This copy is for your personal, non-commercial use only. To order presentation-ready copies for distribution to your colleagues, clients or customers visit http://www.djreprints.com. As tens of millions of people are losing jobs in the U.S. amid the coronavirus crisis, companies are stepping up to commit to their biggest constituencies beyond their own shareholders. The move is likely to accelerate the trend toward what's known as stakeholder capitalism--in which employees, suppliers, customers, and communities are given equal consideration to shareholders.
If this is your first time registering, please check your inbox for more information about the benefits of your Forbes account and what you can do next! Red alert. The Empire State Building lights up in emergency red in honor of hospital workers coping ... [+] with the onslaught of new SARS coronavirus patients in New York City. (Photo by Tayfun Coskun/Anadolu Agency via Getty Images) "Virologist" Bill Gates thinks the country needs to be locked down for 10-weeks -- no beaches, no hiking, no restaurants in towns with zero cases for miles and miles.
Meet the carbon skeptic hedge fund investor who's up 32% amid the oil bust. When's the bottom? "Eighty percent of these companies are going bankrupt," he says.
Hedge funds and private equity firms are plotting to lend to companies struggling with the fallout from the pandemic, or even buy stakes in them. The recent misfortune of American businesses -- many of which are struggling to raise cash to stay afloat -- is creating new moneymaking opportunities for hedge funds and private equity firms, big investors that have been relatively unscathed by the pandemic. With hundreds of billions of dollars sitting in reserve, these firms are plotting strategies to extend high-interest loans to companies, especially smaller, already troubled ones that banks have largely shunned over the past decade.
Freeport-McMoRan (NYSE: FCX) confirmed that one employee was killed and another employee and contractor were seriously injured in a shooting in Papua, Indonesia near the...
It's The Dawning Of A New Day In The Job Market. Here's What That Means For Higher Ed | Edsurge News
As 2020 kicked off, the U.S. job market was the strongest in 50 years, and the economy had seen a record 113-month streak of job creation. Across ...
For more than four years, nobody knew who bought the only $100 million apartment in Manhattan. Real estate agents and architects who worked with the buyer were all sworn to secrecy, according to the Wall Street Journal, and even after several rounds of building permit applications to renovate Michael Dell's 11,000-square-foot penthouse at One57, the name of the billionaire behind "P89-90 LLC" only became known after a loose-lipped insider told a reporter. Since becoming legal The post The rise of the anonymous LLC appeared first on The Real Deal New York.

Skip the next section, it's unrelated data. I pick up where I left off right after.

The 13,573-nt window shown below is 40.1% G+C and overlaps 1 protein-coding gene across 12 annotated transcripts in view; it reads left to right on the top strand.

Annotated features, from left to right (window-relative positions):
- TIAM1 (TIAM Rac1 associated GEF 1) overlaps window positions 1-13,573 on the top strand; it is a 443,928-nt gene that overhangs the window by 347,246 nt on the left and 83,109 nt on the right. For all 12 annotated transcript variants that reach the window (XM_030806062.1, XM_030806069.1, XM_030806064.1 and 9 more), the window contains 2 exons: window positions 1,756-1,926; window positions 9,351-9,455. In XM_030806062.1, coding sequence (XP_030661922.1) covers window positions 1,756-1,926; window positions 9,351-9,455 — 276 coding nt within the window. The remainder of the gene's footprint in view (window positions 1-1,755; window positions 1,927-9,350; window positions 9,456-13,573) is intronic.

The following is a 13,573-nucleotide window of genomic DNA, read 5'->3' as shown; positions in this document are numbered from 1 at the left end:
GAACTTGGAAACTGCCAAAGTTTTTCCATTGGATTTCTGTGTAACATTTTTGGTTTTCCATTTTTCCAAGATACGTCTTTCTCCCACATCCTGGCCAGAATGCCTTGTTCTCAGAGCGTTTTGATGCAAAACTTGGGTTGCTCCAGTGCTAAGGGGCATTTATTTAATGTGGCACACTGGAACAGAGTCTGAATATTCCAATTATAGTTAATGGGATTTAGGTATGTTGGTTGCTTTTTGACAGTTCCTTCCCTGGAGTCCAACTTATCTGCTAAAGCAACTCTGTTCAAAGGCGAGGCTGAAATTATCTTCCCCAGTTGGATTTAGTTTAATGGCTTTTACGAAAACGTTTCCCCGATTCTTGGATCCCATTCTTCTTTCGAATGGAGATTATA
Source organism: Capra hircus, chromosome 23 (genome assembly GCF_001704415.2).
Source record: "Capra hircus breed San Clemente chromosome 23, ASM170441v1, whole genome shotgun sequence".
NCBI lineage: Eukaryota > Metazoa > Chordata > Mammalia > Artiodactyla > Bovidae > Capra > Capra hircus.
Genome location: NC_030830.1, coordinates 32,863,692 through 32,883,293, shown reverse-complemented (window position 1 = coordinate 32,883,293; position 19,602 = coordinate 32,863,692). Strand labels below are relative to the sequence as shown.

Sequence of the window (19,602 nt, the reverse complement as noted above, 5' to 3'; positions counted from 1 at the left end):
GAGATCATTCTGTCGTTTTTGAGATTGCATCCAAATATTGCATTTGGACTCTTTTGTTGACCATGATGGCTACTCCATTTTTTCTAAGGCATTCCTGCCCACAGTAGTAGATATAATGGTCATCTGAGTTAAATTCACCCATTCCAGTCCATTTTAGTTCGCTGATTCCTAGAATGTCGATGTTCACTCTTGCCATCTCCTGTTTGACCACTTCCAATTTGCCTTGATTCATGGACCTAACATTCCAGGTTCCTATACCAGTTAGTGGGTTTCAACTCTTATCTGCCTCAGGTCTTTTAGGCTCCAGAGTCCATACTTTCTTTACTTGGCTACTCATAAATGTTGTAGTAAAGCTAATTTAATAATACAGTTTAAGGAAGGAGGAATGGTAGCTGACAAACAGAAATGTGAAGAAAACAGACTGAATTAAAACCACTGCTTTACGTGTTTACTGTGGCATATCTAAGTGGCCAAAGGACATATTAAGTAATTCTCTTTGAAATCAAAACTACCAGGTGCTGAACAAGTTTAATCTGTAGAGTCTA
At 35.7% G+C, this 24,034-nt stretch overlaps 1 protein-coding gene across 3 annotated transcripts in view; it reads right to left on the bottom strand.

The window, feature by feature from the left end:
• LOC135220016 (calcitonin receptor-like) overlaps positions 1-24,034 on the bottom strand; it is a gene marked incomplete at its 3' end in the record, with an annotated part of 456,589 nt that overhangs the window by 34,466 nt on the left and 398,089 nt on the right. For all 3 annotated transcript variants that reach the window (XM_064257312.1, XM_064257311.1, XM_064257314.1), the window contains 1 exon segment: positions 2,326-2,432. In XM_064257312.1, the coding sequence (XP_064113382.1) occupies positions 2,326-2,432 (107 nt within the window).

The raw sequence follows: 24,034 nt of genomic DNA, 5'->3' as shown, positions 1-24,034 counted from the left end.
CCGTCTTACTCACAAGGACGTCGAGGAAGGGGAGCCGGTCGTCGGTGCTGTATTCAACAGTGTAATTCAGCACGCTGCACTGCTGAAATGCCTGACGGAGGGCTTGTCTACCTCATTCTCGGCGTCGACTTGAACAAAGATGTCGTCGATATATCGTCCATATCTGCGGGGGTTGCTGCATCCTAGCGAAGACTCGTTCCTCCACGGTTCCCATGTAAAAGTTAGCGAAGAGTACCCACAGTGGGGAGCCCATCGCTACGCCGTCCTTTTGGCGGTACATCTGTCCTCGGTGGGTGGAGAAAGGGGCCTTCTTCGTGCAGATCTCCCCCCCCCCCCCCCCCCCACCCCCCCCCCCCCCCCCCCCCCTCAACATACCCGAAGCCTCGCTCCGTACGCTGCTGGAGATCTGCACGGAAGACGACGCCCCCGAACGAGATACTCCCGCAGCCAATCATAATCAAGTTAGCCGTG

Pennsylvania PSERS Focused On Increasing Leverage To Reach 'Better-Balanced Portfolio' | Jim Grossman, Chief Investment Officer | Q&A
Jim Grossman is the chief investment officer at the Pennsylvania Public School Employees Retirement System (PA PSERS), where he oversees $59.1 billion of assets. In this interview, he discussed why PSERS prefers a more balanced and diversified portfolio allocation; why using leverage in the portfolio is evolutionary for them; and their measured approach to early-stage venture.
A hedge fund boss and Warren Buffett disciple made a 40% gain during the brutal coronavirus sell-off after more than two years of betting against the stock market. Kevin Smith, the founder and investment chief of Crescat Capital, revealed in an investor letter that the group's macro fund posted a 40.5% gain between February 20 and March 20. Another key Crescat fund delivered a 34.3% gain over the same period, while the S&P 500 plunged by almost a third.
How Asia's Megacities Can Benefit From Mangroves And Other Natural Climate Solutions | News | Eco-business | Asia Pacific
The loss of mangroves and other coastal habitats has been linked to more frequent and severe flooding in adjacent villages and cities. What can urban dwellers, governments and businesses do to support nature-based solutions?